Mukasey to Congress: Defy the Rule of Law Wednesday, July 23rd, 2008 True Blue Liberal By Stephen Lendman Along with other past and present administration officials, Attorney General Michael Mukasey supports lawlessness and police state justice. Weeks after the Supreme Court’s landmark (June 12) Boumediene ruling, he addressed the conservative, pro-war American Enterprise Institute (on July 21) and asked Congress to overrule the High Court - for the third time. His proposal: – subvert constitutional and international law; – authorize indefinite detentions of Guantanamo and other “war on terror” prisoners (including US citizens designated “enemy combatants”); and – deny them habeas rights, due process, and any hope for judicial fairness. Since June 2004, the (conservative) High Court made three landmark rulings. Twice Congress intervened, and Mukasey wants a third time. In Rasul v. Bush (June 2004), the Court granted Guantanamo detainees habeas rights to challenge their detentions in civil court. Congress responded with the Detainee Treatment Act (DTA) of 2005 subverting the ruling. In June 2006, the Supreme Court reacted. In Hamdan v. Rumsfeld, it held that federal courts retain jurisdiction over habeas cases and that Guantanamo Bay military commissions lack “the power to proceed because (their) structures and procedures violate both the Uniform Code of Military Justice and the four Geneva Conventions (of) 1949.” In October 2006, Congress responded a second time. It enacted the Military Commissions Act (MCA) - subverting the High Court ruling in more extreme form. In its menu of illegal provisions, it grants the administration extraordinary unconstitutional powers to detain, interrogate, torture and prosecute alleged terrorist suspects, enemy combatants, or anyone claimed to support them. It lets the President designate anyone anywhere in the world (including US citizens) an “unlawful enemy combatant” and empowers him to arrest and detain them indefinitely in military prisons. The law states: “no (civil) court, justice, or judge shall have jurisdiction to hear or consider any claim or cause for action whatsoever….relating to the prosecution, trial or judgment of….military commission(s)….including challenges to (their) lawfulness….” On June 12, 2008, the High Court again disagreed. In Boumediene v. Bush, it held that Guantanamo detainees retain habeas rights. MCA unconstitutionally subverts them, and the administration has no legal authority to deny them due process in civil courts or act as accuser, trial judge and executioner with no right of appeal or chance for judicial fairness. On July 21, Mukasey responded, and immediately the ACLU reacted in a same day press release headlined: “Attorney General Wants New Declaration of War Allowing Indefinite Detention and Concealment of Torture.” It called Mukasey’s speech “an enormous executive branch power grab . . . . authoriz(ing) indefinite detention(s) through a new declaration of armed conflict.” He asked Congress to redefine habeas through legislation “that will hide the Bush administration’s past wrongdoing - an action that would undermine the constitutional guarantee of due process and conceal systematic (lawless) torture and abuse of detainees.” Like his two predecessors, Mukasey mocks the rule of law and supports harsh police state justice. He wants Congress to “expand and extend the ‘war on terror’ forever” and let the president detain anyone indefinitely without charge or trial. ACLU’s Washington Legislative Director, Caroline Fredrickson, called this “the last gasp of an administration desperate to rationalize what is a failed legal scheme” - that the Supreme Court thunderously rejected three times. Mukasey proposes lawlessness and cover-up, “but there is no reason to think that Congress will assist him.” It “won’t fall for this latest (scheme) to (suppress) its wrongdoing.” Besides, the House Judiciary Committee is now investigating whether high-level administration officials authorized torture and abuse. Mukasey wants to hide it and is asking Congress to “bury the evidence.” The ACLU is righteously outraged by this latest attempted power grab. It rejects Mukasey’s lawlessness and states there is “no need to invent yet another set of legal rules to govern the detention and trial of prisoners held on national security grounds, and the rules that (Mukasey) is proposing are fundamentally inconsistent with” constitutional and international law. The Center for Constitutional Rights (CCR) Responds After Mukasey’s September 17, 2007 nomination for Attorney General, CCR issued the following November 1, 2007 statement: “Michael Mukasey is not fit to be Attorney General because he supports torture, illegal spying on Americans, and limitless powers for the Executive Branch.” As the “country’s highest law enforcement official,” he’s obligated “to enforce the law” - not make excuses for the government when it’s in violation. CCR stands “firmly against Mukasey’s nomination . . . . Our country cannot afford to make compromises to our laws, our morals, and our humanity any longer.” The Senate must reject Attorney General candidates who’ll “undermine American justice and shred the Constitution.” CCR expressed equal outrage on July 21. Its Executive Director, Vincent Warren, denounced Mukasey’s proposal in the following excerpted statement: “What Mukasey is doing is a shocking attempt to drag us into years of further legal challenges and delays. The Supreme Court has definitively spoken” in Boumediene v. Bush and its two prior rulings. “For six and a half years,” the administration and Congress “have done their best to (deny due process) and prevent the courts from reviewing the legality of the detention of the men in Guantanamo. Congress should be a part of the solution this time by letting the courts do their job.” For the past six years, CCR litigated for Guantanamo detainee rights and continues to do it. It organized and coordinated over 500 pro bono lawyers for everyone held there illegally. Most recently, it represented plaintiffs in the landmark Boumediene v. Bush case - argued on December 5, 2007 and ruled on June 12, 2008. The Wall Street Journal Reports and Editorializes Its July 22 article states: “Mukasey Seeks Law on Detainees - Congress Is Urged to Limit Rights of Terror Suspects….in light of a rebuke by the Supreme Court.” It quotes Mukasey wanting: – legislative “principles” for “practical” limits on the right of detainees to challenge their incarceration; – Congress to give the administration freedom to detain combatants “for the duration of the (’war on terror’) conflict;” – a “reaffirmation of something that was enacted in legislation after September 11, 2001″ (a menu of harsh repressive laws); – no “enemy combatants” released in (or brought to) the US (even to appear in civil court); – no intelligence (or harsh interrogation) methods revealed (so evidence of torture and abuse is suppressed), and – military officers (and intelligence officials) to be excused from testifying (because what they know is damning). On its editorial page, the Journal is supportive. It called Mukasey’s proposal “modest” on a “difficult” issue over which “different judges even on the same court will disagree.” Mukasey wants congressional “guidance” because there’s risk of “inconsistent rulings and considerable uncertainty.” According to the Journal, Mukasey “was right in stepping forward to say that someone has to take responsibility for the consequences of the Supreme Court’s 5 - 4″ Boumediene ruling. It wants “Congress (to) give one court jurisdiction over (all detainee) cases” and not let the process “bog down into a Babel of conflicting procedural and legal rulings.” Mukasey is “right” to ask Congress to settle the issue, (regardless of three landmark High Court rulings). In other words: – constitutional and international laws don’t apply; – judicial fairness is a dead letter; – presidential power is supreme; and – Congress must support the executive and overrule the highest court in the land….A “modest (police state) proposal” according to the Journal and one it clearly supports. Stephen Lendman is a Research Associate of the Centre for Research on Globalization. He lives in Chicago and can be reached at Also visit his blog site at and listen to The Global Research News Hour on Mondays from 11AM - 1PM US Central time for cutting-edge discussions with distinguished guests. All programs are archived for easy listening.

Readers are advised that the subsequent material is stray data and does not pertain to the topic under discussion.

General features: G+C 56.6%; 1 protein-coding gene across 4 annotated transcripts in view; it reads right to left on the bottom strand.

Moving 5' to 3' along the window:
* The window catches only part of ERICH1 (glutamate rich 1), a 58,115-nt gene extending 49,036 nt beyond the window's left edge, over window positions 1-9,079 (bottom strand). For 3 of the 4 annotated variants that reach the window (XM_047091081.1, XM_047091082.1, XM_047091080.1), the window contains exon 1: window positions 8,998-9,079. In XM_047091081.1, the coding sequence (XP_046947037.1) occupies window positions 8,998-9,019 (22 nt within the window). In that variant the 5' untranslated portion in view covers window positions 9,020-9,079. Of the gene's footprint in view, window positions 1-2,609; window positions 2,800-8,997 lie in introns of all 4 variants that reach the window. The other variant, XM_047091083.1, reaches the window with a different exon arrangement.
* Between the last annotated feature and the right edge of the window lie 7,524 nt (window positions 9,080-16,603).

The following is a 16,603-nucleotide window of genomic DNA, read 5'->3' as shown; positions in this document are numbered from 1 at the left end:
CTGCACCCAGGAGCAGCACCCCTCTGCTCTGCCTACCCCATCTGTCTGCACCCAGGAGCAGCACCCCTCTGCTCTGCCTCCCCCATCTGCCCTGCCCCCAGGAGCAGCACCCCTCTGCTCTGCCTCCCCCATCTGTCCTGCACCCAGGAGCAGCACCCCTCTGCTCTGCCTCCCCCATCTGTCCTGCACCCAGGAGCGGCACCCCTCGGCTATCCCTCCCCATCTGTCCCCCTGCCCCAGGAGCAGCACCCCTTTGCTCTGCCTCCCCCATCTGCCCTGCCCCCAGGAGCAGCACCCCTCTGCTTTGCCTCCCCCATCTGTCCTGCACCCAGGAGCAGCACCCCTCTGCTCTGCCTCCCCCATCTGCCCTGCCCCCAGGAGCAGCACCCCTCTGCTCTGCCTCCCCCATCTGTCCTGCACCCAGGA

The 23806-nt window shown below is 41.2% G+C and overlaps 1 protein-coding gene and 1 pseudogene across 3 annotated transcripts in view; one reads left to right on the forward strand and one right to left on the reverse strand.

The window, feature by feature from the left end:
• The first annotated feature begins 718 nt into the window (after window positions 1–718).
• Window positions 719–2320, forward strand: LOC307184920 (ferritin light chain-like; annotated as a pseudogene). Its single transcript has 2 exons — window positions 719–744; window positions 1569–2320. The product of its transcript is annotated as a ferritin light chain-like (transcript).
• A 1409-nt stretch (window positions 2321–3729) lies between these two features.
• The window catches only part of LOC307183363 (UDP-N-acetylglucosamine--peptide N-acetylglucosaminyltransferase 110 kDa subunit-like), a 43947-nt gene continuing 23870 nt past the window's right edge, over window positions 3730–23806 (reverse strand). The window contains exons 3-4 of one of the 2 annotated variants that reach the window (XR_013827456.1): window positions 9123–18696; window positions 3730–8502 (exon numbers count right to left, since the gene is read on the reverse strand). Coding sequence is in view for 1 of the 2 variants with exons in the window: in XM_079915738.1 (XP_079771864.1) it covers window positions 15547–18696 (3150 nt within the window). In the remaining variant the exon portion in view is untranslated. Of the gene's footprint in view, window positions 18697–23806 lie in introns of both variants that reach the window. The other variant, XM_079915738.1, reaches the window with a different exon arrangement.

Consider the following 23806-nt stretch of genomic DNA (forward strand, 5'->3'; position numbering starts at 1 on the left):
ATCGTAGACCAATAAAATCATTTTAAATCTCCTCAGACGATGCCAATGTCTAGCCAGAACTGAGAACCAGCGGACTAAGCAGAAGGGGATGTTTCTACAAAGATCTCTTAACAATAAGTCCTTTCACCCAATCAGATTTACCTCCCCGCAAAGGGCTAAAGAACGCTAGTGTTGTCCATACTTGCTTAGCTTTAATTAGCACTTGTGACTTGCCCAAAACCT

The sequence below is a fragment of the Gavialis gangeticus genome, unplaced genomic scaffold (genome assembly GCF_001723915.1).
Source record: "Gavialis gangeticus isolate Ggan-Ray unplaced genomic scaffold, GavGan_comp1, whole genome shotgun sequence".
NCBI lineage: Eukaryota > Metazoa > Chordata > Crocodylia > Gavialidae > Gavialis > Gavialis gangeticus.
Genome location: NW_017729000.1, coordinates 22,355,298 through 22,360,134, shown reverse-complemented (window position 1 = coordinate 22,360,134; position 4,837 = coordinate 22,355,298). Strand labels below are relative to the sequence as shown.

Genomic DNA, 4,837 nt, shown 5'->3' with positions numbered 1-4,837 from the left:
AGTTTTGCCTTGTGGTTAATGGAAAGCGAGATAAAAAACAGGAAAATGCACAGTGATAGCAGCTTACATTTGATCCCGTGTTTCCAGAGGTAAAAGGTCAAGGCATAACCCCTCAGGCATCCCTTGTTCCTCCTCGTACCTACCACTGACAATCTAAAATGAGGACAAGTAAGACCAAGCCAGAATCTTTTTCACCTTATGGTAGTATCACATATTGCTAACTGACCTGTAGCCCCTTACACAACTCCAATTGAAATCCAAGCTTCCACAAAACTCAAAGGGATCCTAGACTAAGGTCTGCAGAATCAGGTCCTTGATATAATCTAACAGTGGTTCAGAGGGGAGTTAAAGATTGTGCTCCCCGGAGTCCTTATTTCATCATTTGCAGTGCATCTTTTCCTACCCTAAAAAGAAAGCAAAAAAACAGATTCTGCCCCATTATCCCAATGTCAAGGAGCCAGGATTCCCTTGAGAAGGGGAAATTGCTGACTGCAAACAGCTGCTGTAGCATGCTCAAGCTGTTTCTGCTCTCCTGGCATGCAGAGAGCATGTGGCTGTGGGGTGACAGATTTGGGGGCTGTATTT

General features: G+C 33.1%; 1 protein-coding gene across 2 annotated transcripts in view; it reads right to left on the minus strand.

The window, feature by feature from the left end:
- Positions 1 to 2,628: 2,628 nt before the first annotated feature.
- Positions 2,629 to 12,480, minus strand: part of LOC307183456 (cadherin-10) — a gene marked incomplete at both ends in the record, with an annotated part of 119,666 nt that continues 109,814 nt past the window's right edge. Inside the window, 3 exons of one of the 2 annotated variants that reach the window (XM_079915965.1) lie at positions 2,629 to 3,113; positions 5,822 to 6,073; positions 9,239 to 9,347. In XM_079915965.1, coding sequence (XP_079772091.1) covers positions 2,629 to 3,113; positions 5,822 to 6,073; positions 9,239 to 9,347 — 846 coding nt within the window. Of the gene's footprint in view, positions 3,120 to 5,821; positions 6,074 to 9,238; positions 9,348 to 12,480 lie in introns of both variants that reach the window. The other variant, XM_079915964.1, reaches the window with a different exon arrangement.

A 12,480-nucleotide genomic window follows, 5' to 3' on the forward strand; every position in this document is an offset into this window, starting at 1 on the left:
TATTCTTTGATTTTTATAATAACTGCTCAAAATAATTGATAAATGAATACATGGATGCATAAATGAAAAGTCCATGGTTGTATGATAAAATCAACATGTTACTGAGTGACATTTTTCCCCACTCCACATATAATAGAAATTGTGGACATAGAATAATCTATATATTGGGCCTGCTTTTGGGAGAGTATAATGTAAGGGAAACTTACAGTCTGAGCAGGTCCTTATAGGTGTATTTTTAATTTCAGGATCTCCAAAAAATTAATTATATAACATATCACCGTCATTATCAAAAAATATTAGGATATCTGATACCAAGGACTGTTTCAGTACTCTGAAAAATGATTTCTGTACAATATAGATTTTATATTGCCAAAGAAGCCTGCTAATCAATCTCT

Enjoy the weekend! Suzan ___________________________________